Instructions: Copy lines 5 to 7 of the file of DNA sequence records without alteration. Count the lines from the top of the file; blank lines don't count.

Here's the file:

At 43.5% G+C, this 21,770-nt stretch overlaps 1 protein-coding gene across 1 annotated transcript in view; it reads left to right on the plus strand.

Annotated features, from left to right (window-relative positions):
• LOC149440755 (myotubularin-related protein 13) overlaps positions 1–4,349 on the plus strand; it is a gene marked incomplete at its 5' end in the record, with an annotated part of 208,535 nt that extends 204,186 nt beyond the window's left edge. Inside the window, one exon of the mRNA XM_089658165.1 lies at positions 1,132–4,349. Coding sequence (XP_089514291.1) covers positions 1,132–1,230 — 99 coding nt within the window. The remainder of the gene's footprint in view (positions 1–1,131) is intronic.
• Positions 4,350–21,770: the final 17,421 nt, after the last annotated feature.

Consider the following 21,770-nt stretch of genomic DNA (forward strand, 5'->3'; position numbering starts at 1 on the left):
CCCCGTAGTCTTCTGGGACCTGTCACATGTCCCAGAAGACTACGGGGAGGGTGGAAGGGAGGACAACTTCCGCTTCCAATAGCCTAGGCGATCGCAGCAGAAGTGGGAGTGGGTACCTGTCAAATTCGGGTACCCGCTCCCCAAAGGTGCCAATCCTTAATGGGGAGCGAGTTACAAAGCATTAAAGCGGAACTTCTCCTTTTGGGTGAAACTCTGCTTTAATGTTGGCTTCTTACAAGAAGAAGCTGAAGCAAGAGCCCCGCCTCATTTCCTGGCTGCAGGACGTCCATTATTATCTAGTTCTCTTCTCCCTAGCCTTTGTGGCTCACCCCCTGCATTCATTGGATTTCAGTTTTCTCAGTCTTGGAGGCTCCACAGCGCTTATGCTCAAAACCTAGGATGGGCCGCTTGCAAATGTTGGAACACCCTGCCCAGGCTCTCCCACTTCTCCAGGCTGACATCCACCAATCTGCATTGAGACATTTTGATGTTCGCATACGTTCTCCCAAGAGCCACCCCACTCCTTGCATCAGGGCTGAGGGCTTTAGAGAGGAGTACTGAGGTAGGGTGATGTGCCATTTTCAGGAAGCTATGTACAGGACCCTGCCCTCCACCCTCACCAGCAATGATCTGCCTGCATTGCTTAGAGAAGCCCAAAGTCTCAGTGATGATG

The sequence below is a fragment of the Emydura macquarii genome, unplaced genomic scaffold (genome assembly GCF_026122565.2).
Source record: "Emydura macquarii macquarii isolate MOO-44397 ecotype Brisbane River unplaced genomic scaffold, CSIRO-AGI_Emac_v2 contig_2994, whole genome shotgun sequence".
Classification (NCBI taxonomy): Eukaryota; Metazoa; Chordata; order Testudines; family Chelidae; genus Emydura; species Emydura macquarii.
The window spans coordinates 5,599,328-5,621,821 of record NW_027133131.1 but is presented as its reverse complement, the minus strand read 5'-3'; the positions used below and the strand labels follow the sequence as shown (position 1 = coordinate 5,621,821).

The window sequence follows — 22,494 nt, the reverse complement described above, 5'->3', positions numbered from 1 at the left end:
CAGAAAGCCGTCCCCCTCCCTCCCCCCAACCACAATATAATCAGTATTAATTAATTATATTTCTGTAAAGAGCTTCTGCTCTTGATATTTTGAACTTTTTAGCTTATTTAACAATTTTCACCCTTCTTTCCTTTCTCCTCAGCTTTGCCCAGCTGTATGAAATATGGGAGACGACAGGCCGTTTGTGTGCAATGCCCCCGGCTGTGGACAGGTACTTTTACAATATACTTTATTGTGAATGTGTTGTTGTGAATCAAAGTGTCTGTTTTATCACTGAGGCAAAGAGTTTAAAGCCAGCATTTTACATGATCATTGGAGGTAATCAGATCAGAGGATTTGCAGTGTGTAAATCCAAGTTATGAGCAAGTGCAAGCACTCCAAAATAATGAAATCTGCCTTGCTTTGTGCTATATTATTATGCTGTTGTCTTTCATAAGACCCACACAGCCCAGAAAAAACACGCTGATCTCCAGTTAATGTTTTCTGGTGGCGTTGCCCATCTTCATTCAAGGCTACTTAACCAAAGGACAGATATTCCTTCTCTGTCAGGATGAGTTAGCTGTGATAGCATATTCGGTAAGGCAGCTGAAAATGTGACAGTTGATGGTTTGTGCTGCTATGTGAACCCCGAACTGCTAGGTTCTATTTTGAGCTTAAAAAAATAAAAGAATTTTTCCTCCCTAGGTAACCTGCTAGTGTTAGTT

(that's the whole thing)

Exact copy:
Consider the following 21,770-nt stretch of genomic DNA (forward strand, 5'->3'; position numbering starts at 1 on the left):
CCCCGTAGTCTTCTGGGACCTGTCACATGTCCCAGAAGACTACGGGGAGGGTGGAAGGGAGGACAACTTCCGCTTCCAATAGCCTAGGCGATCGCAGCAGAAGTGGGAGTGGGTACCTGTCAAATTCGGGTACCCGCTCCCCAAAGGTGCCAATCCTTAATGGGGAGCGAGTTACAAAGCATTAAAGCGGAACTTCTCCTTTTGGGTGAAACTCTGCTTTAATGTTGGCTTCTTACAAGAAGAAGCTGAAGCAAGAGCCCCGCCTCATTTCCTGGCTGCAGGACGTCCATTATTATCTAGTTCTCTTCTCCCTAGCCTTTGTGGCTCACCCCCTGCATTCATTGGATTTCAGTTTTCTCAGTCTTGGAGGCTCCACAGCGCTTATGCTCAAAACCTAGGATGGGCCGCTTGCAAATGTTGGAACACCCTGCCCAGGCTCTCCCACTTCTCCAGGCTGACATCCACCAATCTGCATTGAGACATTTTGATGTTCGCATACGTTCTCCCAAGAGCCACCCCACTCCTTGCATCAGGGCTGAGGGCTTTAGAGAGGAGTACTGAGGTAGGGTGATGTGCCATTTTCAGGAAGCTATGTACAGGACCCTGCCCTCCACCCTCACCAGCAATGATCTGCCTGCATTGCTTAGAGAAGCCCAAAGTCTCAGTGATGATG

The sequence below is a fragment of the Emydura macquarii genome, unplaced genomic scaffold (genome assembly GCF_026122565.2).